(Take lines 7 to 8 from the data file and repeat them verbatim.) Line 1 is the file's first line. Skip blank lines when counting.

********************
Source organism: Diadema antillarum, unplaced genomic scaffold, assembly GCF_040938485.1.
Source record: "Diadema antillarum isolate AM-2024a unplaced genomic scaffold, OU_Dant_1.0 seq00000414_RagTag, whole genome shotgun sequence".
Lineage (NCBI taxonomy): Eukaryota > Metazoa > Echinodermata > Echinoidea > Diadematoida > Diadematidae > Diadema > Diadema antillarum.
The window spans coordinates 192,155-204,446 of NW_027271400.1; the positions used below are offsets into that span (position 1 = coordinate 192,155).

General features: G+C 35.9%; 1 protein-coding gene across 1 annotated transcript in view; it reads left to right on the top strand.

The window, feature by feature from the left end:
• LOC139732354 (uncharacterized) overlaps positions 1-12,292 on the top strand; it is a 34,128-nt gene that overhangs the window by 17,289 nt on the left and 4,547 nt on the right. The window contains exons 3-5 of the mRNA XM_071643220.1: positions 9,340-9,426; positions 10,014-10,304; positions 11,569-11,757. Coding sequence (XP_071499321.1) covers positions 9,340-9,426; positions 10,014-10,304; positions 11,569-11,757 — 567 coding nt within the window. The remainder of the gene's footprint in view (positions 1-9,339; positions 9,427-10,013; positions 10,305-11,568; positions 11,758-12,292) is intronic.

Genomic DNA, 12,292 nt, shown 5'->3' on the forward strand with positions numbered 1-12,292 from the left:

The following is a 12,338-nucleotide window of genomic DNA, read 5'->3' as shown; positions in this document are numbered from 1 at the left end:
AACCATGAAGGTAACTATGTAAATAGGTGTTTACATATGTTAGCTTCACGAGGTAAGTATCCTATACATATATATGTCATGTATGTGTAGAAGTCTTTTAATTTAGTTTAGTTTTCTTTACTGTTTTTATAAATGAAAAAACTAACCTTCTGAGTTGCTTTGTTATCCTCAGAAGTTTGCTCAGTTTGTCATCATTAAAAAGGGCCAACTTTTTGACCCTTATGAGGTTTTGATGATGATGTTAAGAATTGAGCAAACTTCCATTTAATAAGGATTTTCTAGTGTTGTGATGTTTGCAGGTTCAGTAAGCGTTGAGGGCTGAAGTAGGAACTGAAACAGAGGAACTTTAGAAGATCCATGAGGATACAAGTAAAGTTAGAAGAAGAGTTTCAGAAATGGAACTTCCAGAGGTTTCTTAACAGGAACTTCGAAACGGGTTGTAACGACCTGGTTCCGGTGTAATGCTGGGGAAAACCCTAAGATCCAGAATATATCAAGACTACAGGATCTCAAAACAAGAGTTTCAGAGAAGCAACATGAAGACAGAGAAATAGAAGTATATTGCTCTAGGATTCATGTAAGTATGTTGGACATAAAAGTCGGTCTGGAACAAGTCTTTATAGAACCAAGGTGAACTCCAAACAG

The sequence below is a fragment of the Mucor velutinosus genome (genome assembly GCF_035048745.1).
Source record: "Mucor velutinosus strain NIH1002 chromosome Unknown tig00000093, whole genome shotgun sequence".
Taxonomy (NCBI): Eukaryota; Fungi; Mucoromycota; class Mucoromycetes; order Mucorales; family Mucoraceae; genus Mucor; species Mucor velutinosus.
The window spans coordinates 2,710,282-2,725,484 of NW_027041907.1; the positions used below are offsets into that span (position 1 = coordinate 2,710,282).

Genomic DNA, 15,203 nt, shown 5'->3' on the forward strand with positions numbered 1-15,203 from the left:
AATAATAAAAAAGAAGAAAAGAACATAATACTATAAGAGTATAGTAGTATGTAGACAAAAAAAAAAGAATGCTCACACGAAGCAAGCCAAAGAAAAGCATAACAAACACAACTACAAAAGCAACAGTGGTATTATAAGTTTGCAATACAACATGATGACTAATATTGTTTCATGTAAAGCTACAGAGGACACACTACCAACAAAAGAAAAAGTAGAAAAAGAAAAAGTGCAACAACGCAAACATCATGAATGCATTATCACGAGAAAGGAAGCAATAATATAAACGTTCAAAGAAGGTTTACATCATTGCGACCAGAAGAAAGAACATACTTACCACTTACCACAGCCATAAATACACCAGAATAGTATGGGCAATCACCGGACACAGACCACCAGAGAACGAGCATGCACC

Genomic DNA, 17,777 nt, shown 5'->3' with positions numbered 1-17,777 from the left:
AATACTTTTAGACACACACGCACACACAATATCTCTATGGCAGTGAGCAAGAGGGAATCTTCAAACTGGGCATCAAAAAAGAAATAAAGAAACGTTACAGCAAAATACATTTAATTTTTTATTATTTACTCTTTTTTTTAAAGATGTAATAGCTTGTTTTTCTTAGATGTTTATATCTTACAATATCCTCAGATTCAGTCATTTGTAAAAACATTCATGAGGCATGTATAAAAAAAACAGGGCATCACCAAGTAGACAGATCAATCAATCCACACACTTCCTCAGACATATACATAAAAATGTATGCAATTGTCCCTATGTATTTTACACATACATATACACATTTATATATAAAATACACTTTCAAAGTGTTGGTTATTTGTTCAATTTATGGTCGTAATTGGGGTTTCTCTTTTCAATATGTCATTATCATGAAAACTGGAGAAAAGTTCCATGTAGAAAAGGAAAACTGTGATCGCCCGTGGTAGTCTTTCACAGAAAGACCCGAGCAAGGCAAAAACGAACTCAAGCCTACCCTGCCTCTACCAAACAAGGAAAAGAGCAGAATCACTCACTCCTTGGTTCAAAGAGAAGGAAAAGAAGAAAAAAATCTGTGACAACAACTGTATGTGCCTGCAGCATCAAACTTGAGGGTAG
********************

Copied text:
• LOC139732354 (uncharacterized) overlaps positions 1-12,292 on the top strand; it is a 34,128-nt gene that overhangs the window by 17,289 nt on the left and 4,547 nt on the right. The window contains exons 3-5 of the mRNA XM_071643220.1: positions 9,340-9,426; positions 10,014-10,304; positions 11,569-11,757. Coding sequence (XP_071499321.1) covers positions 9,340-9,426; positions 10,014-10,304; positions 11,569-11,757 — 567 coding nt within the window. The remainder of the gene's footprint in view (positions 1-9,339; positions 9,427-10,013; positions 10,305-11,568; positions 11,758-12,292) is intronic.

Genomic DNA, 12,292 nt, shown 5'->3' on the forward strand with positions numbered 1-12,292 from the left: